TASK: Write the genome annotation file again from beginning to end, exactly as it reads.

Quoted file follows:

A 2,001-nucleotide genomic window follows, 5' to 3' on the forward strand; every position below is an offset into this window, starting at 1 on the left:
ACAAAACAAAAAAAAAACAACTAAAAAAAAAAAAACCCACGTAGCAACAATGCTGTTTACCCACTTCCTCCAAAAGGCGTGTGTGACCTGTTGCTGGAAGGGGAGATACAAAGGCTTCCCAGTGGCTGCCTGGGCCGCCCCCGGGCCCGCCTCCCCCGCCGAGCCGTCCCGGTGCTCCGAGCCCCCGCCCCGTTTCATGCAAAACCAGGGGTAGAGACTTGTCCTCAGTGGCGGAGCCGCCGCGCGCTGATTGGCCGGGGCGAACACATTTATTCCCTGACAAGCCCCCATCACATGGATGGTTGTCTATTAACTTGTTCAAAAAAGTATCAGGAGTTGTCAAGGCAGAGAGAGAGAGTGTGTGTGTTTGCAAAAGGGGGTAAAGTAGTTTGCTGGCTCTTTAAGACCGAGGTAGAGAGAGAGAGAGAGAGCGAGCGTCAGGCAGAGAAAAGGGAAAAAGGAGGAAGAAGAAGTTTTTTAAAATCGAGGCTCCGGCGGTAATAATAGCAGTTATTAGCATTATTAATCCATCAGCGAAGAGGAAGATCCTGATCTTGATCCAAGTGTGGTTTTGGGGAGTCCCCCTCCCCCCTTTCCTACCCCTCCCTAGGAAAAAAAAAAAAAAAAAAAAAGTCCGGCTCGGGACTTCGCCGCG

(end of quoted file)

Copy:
A 2,001-nucleotide genomic window follows, 5' to 3' on the forward strand; every position below is an offset into this window, starting at 1 on the left:
ACAAAACAAAAAAAAAACAACTAAAAAAAAAAAAACCCACGTAGCAACAATGCTGTTTACCCACTTCCTCCAAAAGGCGTGTGTGACCTGTTGCTGGAAGGGGAGATACAAAGGCTTCCCAGTGGCTGCCTGGGCCGCCCCCGGGCCCGCCTCCCCCGCCGAGCCGTCCCGGTGCTCCGAGCCCCCGCCCCGTTTCATGCAAAACCAGGGGTAGAGACTTGTCCTCAGTGGCGGAGCCGCCGCGCGCTGATTGGCCGGGGCGAACACATTTATTCCCTGACAAGCCCCCATCACATGGATGGTTGTCTATTAACTTGTTCAAAAAAGTATCAGGAGTTGTCAAGGCAGAGAGAGAGAGTGTGTGTGTTTGCAAAAGGGGGTAAAGTAGTTTGCTGGCTCTTTAAGACCGAGGTAGAGAGAGAGAGAGAGAGCGAGCGTCAGGCAGAGAAAAGGGAAAAAGGAGGAAGAAGAAGTTTTTTAAAATCGAGGCTCCGGCGGTAATAATAGCAGTTATTAGCATTATTAATCCATCAGCGAAGAGGAAGATCCTGATCTTGATCCAAGTGTGGTTTTGGGGAGTCCCCCTCCCCCCTTTCCTACCCCTCCCTAGGAAAAAAAAAAAAAAAAAAAAAGTCCGGCTCGGGACTTCGCCGCG